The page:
of Cloddiau Cochion, Montgomeryshire; born at Welshpool of parents who had a small estate there, he was brought up in a little learning, and in the religion and discipline of the Church of England. At the age of about 12 or 13 he became attached to the Independents, attracted especially by Vavasor Powell; in 1657 he became a Quaker, being the first of the new sect in those parts. His autobiography, entitled An account of the convincement, exercises, services and travels of that ancient servant of the Lord Richard Davies has been called a Welsh Quaker classic and has gone through at least seven editions. Richard Davies kept open house at Cloddiau Cochion, Welshpool, for Friends, and although he suffered imprisonment and fines yet he was not embittered. As minister of the gospel he travelled in Wales and England. John ap John, Charles Lloyd, Dolobran, and his brother Thomas Lloyd (see the article Lloyd of Dolobran) and other leading Friends accompanied him in journeys to Merioneth and the counties of South Wales. His marriage took place in 1657 at Horsleydown, Southwark. He died 22 January 1707/8 and was interred in the Friends’ burial ground at Cloddiau Cochion.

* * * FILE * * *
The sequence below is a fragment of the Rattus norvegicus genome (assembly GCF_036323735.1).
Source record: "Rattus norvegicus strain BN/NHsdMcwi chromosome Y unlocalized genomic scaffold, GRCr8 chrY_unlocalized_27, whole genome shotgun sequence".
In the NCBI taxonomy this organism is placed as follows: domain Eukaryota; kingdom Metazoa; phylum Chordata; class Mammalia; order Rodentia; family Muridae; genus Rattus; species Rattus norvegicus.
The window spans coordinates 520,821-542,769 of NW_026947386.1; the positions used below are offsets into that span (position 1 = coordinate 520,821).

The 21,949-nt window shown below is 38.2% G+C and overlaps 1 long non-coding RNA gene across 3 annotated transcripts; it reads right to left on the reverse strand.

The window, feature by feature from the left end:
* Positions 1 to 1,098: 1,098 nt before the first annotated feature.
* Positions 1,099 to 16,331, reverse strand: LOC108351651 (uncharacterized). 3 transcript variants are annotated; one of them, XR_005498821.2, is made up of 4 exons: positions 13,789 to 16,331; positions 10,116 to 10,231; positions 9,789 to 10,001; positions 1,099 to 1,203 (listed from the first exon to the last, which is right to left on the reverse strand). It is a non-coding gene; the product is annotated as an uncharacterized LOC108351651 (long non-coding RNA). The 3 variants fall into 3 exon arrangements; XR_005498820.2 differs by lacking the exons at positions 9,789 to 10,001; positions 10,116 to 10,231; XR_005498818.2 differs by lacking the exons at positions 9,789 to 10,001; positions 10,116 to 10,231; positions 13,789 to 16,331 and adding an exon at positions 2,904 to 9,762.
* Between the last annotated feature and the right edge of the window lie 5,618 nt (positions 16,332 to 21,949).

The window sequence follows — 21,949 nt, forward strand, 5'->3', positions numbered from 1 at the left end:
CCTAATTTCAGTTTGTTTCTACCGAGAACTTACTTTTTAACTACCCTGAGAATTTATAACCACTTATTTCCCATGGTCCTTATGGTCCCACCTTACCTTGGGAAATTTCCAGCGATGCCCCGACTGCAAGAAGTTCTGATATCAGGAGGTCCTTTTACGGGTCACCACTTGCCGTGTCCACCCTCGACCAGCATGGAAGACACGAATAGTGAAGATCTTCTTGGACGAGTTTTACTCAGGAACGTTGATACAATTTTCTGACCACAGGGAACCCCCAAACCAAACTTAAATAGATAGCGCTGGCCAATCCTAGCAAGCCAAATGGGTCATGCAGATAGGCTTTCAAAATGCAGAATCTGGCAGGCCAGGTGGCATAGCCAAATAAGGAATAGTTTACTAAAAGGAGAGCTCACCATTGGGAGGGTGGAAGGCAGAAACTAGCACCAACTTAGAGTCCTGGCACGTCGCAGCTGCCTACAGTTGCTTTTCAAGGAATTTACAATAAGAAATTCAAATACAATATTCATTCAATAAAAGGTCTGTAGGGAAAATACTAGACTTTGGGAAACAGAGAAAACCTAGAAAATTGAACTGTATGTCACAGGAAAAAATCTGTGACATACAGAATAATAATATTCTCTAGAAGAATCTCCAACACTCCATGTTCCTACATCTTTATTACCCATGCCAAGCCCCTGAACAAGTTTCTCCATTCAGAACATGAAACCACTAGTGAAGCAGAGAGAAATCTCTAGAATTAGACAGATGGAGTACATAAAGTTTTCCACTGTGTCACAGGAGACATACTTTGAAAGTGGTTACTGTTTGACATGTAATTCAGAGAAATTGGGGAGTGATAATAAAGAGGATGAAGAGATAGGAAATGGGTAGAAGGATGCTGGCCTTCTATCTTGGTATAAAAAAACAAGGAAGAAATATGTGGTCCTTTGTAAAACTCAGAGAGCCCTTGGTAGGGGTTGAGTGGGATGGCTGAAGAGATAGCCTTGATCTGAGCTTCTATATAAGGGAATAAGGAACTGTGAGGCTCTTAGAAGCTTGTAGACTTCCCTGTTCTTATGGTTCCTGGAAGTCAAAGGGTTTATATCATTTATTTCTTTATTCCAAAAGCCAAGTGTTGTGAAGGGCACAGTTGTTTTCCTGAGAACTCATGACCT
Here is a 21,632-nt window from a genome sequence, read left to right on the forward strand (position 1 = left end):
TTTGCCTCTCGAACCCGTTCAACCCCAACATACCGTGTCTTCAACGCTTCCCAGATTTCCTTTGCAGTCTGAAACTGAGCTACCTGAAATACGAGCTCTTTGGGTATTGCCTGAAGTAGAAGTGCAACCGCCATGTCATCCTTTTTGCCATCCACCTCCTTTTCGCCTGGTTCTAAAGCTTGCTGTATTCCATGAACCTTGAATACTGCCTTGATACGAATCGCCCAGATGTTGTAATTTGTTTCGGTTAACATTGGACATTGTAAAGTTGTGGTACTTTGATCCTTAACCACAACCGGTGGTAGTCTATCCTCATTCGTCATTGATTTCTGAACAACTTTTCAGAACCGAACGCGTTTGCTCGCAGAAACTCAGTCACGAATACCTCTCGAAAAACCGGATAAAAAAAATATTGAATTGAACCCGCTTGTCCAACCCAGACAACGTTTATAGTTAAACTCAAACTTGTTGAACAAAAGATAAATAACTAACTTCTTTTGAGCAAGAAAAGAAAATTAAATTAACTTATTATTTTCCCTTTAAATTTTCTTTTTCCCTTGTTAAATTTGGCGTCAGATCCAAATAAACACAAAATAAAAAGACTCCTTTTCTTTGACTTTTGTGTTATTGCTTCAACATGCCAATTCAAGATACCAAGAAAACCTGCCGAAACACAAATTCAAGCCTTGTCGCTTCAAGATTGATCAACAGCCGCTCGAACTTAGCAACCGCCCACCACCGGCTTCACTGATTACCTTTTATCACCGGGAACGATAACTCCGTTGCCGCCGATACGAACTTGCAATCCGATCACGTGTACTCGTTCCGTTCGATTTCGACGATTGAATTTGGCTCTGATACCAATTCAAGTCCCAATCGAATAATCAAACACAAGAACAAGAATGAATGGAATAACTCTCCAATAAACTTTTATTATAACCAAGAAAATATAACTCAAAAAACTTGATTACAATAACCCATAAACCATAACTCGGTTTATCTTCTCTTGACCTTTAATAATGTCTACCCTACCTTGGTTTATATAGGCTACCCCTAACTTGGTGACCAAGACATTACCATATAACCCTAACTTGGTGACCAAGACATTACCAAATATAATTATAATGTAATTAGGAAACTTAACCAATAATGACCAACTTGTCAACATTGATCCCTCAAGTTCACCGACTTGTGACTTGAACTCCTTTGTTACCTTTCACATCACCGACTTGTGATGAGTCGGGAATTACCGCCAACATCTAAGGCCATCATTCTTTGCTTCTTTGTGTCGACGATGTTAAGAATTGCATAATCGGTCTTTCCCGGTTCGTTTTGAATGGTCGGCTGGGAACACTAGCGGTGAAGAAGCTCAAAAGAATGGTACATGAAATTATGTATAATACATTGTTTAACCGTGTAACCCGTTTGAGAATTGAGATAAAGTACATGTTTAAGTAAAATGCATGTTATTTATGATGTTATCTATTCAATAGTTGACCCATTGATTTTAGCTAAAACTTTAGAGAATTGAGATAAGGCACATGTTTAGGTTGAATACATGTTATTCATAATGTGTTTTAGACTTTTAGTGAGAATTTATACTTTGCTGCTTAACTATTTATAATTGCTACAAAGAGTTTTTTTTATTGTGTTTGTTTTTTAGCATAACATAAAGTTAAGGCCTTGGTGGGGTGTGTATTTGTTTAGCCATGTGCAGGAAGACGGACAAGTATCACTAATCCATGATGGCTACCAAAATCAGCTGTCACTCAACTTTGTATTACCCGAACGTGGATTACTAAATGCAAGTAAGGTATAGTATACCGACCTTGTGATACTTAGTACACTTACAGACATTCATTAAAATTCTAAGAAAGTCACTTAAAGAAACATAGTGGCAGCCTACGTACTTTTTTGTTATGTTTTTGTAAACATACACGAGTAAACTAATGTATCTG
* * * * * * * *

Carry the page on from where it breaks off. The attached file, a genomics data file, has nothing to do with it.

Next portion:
Published date: 1959
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